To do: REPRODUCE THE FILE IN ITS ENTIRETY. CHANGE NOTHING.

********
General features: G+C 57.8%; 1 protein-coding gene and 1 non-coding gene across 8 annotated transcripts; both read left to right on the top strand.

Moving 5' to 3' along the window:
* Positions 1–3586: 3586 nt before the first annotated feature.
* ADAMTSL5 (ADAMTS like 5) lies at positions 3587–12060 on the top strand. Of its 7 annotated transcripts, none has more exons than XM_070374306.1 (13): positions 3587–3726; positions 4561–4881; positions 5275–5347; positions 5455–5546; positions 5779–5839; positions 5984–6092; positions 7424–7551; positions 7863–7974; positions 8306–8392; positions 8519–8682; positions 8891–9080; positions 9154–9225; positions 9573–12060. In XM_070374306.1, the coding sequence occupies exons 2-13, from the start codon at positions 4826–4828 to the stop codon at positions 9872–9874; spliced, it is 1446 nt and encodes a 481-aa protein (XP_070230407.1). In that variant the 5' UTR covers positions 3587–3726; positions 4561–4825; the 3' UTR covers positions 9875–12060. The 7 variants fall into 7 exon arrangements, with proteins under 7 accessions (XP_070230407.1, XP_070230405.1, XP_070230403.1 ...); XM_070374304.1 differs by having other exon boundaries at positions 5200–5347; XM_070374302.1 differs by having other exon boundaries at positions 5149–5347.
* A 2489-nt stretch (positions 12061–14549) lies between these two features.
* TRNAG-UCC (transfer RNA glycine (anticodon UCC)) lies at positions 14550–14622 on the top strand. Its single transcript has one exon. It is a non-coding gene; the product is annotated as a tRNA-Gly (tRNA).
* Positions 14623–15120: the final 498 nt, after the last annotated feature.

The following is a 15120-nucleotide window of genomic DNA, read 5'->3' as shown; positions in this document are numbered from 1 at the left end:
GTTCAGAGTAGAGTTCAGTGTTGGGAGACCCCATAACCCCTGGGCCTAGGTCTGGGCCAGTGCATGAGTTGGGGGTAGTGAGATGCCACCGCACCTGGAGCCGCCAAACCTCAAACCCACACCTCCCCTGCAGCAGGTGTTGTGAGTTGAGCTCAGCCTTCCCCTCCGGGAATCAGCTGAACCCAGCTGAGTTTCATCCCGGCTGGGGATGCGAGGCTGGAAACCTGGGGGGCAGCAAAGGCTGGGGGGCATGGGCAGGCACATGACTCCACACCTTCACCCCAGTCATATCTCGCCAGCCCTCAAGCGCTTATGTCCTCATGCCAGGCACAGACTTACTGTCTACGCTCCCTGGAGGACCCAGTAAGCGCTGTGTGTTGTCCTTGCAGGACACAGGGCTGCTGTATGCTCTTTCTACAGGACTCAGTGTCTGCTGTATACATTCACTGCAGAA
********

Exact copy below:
General features: G+C 57.8%; 1 protein-coding gene and 1 non-coding gene across 8 annotated transcripts; both read left to right on the top strand.

Moving 5' to 3' along the window:
* Positions 1–3586: 3586 nt before the first annotated feature.
* ADAMTSL5 (ADAMTS like 5) lies at positions 3587–12060 on the top strand. Of its 7 annotated transcripts, none has more exons than XM_070374306.1 (13): positions 3587–3726; positions 4561–4881; positions 5275–5347; positions 5455–5546; positions 5779–5839; positions 5984–6092; positions 7424–7551; positions 7863–7974; positions 8306–8392; positions 8519–8682; positions 8891–9080; positions 9154–9225; positions 9573–12060. In XM_070374306.1, the coding sequence occupies exons 2-13, from the start codon at positions 4826–4828 to the stop codon at positions 9872–9874; spliced, it is 1446 nt and encodes a 481-aa protein (XP_070230407.1). In that variant the 5' UTR covers positions 3587–3726; positions 4561–4825; the 3' UTR covers positions 9875–12060. The 7 variants fall into 7 exon arrangements, with proteins under 7 accessions (XP_070230407.1, XP_070230405.1, XP_070230403.1 ...); XM_070374304.1 differs by having other exon boundaries at positions 5200–5347; XM_070374302.1 differs by having other exon boundaries at positions 5149–5347.
* A 2489-nt stretch (positions 12061–14549) lies between these two features.
* TRNAG-UCC (transfer RNA glycine (anticodon UCC)) lies at positions 14550–14622 on the top strand. Its single transcript has one exon. It is a non-coding gene; the product is annotated as a tRNA-Gly (tRNA).
* Positions 14623–15120: the final 498 nt, after the last annotated feature.

The following is a 15120-nucleotide window of genomic DNA, read 5'->3' as shown; positions in this document are numbered from 1 at the left end:
GTTCAGAGTAGAGTTCAGTGTTGGGAGACCCCATAACCCCTGGGCCTAGGTCTGGGCCAGTGCATGAGTTGGGGGTAGTGAGATGCCACCGCACCTGGAGCCGCCAAACCTCAAACCCACACCTCCCCTGCAGCAGGTGTTGTGAGTTGAGCTCAGCCTTCCCCTCCGGGAATCAGCTGAACCCAGCTGAGTTTCATCCCGGCTGGGGATGCGAGGCTGGAAACCTGGGGGGCAGCAAAGGCTGGGGGGCATGGGCAGGCACATGACTCCACACCTTCACCCCAGTCATATCTCGCCAGCCCTCAAGCGCTTATGTCCTCATGCCAGGCACAGACTTACTGTCTACGCTCCCTGGAGGACCCAGTAAGCGCTGTGTGTTGTCCTTGCAGGACACAGGGCTGCTGTATGCTCTTTCTACAGGACTCAGTGTCTGCTGTATACATTCACTGCAGAA